ASAMM goals are to examine the distribution, relative numbers of animals using certain areas, and behavior of bowhead, gray, humpback, fin, minke, and killer whales, belugas, harbor porpoises, walruses, ice seals, and polar bears. ASAMM is focused in areas of potential interest to petroleum exploration, development, and production, and surrounding areas used by these species, in the Alaskan Arctic. Results from ASAMM provide an objective, broad-scale understanding of marine mammal ecology in the Alaskan Arctic that helps inform management decisions.
In 2018, ASAMM has one team based in Utqiagvik (formerly Barrow), Alaska, from 1 July – 31 October, and one team based in Deadhorse, Alaska, from 18 July – 11 October. Our survey season started off with a whole lot of fog and crummy weather conditions for aerial surveys, and we were not able to take many blog-worthy photos, but we will be posting some of our better photos during September and October.
Meet the Bloggers
Amelia Brower is a NOAA Fisheries affiliate with the NOAA Fisheries Alaska Fisheries Science Center through the Joint Institute for the Study of the Atmosphere and Ocean at the University of Washington (UW).
Amelia began working with marine mammals in 2006. She has participated in marine mammal necropsies, seal, sea lion, and fur sea lion rehabilitation and diet and life history studies, bone preservation, monitoring for manatees and other marine life from dredges, oceanographic sampling, small boat surveys for toothed whales off Hawaii, and seal, sea lion, and North Atlantic right whale aerial surveys.
Amelia Brower joined the Aerial Surveys of Arctic Marine Mammals (ASAMM) project in 2009 as a seasonal observer and as a year-round core team member in 2010. Amelia is a team leader during the field season and spends the rest of the year error-checking and analyzing data and photos and assisting with and producing reports, presentations, and scientific publications. Amelia’s work within the ASAMM data has focused on gray whale feeding in the northeastern Chukchi Sea and humpback, fin, and minke whale distribution in the Chukchi Sea. She also serves as the ASAMM polar bear data liaison.
Amy Willoughby is a marine mammal biologist at NOAA Fisheries’ Alaska Fisheries Science Center.
Amy began her career on the sandy beaches of Florida’s Atlantic coast where she conducted sea turtle nesting surveys. She took to the skies in 2009 as an aerial survey observer for the Florida Fish and Wildlife Conservation Commission’s North Atlantic right whale Early Warning System project.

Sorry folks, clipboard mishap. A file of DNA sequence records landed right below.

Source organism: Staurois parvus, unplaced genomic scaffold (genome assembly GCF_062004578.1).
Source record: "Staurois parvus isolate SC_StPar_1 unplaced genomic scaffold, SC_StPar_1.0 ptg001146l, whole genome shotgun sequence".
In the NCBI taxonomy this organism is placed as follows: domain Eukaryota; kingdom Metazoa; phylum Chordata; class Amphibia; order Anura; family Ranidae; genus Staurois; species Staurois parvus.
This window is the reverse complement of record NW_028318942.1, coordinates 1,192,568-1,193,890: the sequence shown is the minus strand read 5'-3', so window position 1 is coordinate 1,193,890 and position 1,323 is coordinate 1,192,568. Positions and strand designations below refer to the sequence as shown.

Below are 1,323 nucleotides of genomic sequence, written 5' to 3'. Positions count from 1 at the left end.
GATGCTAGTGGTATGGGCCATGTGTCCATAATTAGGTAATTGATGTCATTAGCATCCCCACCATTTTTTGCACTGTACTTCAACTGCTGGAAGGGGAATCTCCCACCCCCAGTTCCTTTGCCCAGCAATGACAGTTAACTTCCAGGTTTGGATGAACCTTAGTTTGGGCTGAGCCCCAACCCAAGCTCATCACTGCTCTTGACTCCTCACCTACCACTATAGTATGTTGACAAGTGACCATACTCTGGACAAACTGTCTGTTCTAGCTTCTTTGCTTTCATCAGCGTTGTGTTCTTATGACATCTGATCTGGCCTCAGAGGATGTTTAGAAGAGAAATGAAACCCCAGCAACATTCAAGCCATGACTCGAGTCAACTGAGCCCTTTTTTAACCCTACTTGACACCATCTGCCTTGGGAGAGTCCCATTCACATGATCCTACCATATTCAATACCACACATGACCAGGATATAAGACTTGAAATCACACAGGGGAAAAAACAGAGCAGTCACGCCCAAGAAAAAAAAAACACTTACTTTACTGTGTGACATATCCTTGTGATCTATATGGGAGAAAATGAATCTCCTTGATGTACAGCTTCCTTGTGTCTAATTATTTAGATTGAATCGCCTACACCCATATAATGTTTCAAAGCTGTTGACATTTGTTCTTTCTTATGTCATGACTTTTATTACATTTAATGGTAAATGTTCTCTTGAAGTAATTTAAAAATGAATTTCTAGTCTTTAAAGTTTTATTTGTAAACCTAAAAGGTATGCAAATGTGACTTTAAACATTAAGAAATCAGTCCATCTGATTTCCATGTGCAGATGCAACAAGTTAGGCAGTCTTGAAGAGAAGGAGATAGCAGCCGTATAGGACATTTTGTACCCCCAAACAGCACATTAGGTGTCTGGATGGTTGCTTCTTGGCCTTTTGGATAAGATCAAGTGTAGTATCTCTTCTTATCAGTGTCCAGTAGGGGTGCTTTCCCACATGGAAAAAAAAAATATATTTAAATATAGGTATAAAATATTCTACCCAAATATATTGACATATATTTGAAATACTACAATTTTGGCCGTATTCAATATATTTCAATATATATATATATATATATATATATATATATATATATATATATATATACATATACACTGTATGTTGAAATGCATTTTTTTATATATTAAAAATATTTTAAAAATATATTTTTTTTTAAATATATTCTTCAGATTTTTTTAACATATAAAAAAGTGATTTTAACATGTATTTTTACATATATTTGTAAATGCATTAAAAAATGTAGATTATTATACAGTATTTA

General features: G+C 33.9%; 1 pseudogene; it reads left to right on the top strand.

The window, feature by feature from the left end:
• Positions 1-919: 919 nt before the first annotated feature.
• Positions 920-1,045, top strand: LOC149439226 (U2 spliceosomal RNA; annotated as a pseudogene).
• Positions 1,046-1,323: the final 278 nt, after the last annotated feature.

Since then she has logged hundreds of flight hours searching for protected marine species in the Gulf of Mexico and coastal waters from New Jersey to South Carolina.
Amy has been involved in numerous field projects, conducting research on a range of species including salmon, marbled murrelets, bottlenose dolphins, ice-associated seals, and polar bears.
In 2014, Amy headed to the Alaskan Arctic for a seasonal position with the Aerial Surveys of Arctic Marine Mammals (ASAMM) project as a marine mammal observer and was fortunate to have the project invite her on as a full-time employee. Since then, she has worked for ASAMM year-round on fieldwork logistics, data management and analysis, and reports, and she serves as team leader and walrus data liaison during field operations.
Nicole began her career in Mexico in 2005, studying gray whales in their calving lagoons. Her first aerial observing position was in 2010 with Florida Fish and Wildlife Conservation Commission, documenting endangered North Atlantic right whales in the calving grounds off the southeastern U.S. She has continued to observe marine mammals and document their behavior from every platform imaginable - large and small boats, small airplanes and helicopters, rocky cliffs and sandy beaches, and behind the computer screen with the assistance of remote cameras - and logged hundreds of hours from the Atlantic to the Pacific.
Corey’s first job as an aerial observer focused on surveys for critically endangered North Atlantic right whales in the southeastern United States’ offshore waters. Since then she has flown on many different platforms working with a variety of organizations. She joined the Aerial Surveys for Arctic Marine Mammals (ASAMM) team in 2011 as an observer and has enjoyed seasonally participating in this project every year since.